Jack Mottram, (The List, 16/02/2006)

Julian Gothe makes work informed by glorious, glamorous 1930s film sets, the idiosyncratic high luxury of a certain stripe of Modernist design drawing on the uselessness, the menace and the threat, the daft and the uncanny. ‘Ian into certain periods of objects,’ Gothe admits, ‘the very eccentric modernist stuff that came up in the 50s and 60s, not something like Charles Eames, but some decorateur, as they say in French.’

In the past, he has made multi-angled folded paper constructions, and spindly metal frames topped with bouffant plumes of rouched chiffon- forms that straddle and odd boundary between home furnishings and fantastical creatures, poised to pounce. ‘For me,’ says Gothe, ‘it is all about the moment when objects become creature-like.’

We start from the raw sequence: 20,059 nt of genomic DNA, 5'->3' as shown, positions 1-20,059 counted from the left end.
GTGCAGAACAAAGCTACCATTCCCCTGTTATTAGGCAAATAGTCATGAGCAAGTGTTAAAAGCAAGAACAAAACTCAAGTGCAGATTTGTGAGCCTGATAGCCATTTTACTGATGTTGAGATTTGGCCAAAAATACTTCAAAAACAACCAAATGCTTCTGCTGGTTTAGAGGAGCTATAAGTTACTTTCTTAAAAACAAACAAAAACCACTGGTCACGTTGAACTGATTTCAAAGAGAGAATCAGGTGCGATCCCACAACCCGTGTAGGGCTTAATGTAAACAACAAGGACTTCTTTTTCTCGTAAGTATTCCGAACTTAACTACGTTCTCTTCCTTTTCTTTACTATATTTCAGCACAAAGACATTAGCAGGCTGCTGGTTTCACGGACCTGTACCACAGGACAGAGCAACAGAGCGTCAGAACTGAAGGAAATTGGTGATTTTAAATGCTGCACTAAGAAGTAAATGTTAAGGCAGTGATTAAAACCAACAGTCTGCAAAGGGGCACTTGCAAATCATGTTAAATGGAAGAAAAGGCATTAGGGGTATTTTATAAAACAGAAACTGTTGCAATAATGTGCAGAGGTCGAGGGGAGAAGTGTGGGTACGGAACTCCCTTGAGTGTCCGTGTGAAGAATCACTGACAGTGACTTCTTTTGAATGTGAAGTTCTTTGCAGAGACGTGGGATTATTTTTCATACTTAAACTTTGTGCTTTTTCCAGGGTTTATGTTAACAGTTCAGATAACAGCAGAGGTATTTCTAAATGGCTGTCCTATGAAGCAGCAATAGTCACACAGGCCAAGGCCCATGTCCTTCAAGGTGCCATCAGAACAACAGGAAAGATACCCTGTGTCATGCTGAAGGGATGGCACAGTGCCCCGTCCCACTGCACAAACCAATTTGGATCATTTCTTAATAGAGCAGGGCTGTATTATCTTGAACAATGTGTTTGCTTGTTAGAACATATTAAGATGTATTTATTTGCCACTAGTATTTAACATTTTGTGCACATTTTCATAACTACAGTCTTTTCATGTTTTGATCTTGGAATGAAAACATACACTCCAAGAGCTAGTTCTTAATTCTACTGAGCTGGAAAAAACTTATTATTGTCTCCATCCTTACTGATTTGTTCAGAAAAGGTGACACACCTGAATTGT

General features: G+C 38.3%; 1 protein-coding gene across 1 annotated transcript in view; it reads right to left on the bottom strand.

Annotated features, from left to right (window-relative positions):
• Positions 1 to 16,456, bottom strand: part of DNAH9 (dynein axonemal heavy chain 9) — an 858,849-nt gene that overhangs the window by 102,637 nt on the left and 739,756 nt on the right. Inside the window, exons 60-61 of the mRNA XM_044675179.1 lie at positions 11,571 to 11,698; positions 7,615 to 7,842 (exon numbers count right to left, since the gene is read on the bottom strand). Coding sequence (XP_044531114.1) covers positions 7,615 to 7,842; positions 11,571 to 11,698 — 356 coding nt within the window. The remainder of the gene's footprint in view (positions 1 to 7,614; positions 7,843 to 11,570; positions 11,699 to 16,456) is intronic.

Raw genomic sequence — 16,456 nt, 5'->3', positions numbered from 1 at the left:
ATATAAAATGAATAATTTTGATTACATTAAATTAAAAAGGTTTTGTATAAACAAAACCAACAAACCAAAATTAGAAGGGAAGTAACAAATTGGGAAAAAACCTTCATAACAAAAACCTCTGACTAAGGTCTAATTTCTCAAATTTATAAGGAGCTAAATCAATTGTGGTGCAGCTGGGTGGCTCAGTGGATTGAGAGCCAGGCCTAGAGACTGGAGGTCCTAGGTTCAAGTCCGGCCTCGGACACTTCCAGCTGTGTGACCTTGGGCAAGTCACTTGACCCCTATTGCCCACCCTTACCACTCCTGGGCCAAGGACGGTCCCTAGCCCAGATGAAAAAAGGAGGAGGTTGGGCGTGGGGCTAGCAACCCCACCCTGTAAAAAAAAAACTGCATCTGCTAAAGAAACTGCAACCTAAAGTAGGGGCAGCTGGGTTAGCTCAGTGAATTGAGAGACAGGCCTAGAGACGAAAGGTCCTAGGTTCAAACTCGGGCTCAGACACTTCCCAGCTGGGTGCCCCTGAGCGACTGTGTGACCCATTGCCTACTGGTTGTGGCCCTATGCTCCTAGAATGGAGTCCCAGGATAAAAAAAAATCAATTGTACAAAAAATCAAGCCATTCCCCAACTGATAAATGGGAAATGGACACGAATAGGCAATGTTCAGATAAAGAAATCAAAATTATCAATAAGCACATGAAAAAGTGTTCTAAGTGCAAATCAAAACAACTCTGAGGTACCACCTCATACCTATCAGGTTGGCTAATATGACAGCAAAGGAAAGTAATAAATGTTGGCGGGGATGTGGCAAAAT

For this show of new work, Gothe is set to explore further a recent shift in his practice, incorporating found objects into his peculiar vignettes. ‘I was doing some small work recently with a shelf I found,’ Gothe explains. ‘It opened an avenue for me, a new direction. For this show, one of the three objects involves a found piece of furniture, combined with paper relief works placed into a cabinet.’

The remaining two continue in the theme of off-glamour, featuring backlit mirrors. ‘This combination of objects is about something difficult, maybe even dangerous, but always with different levels of seriousness- is this art or is this decoration?’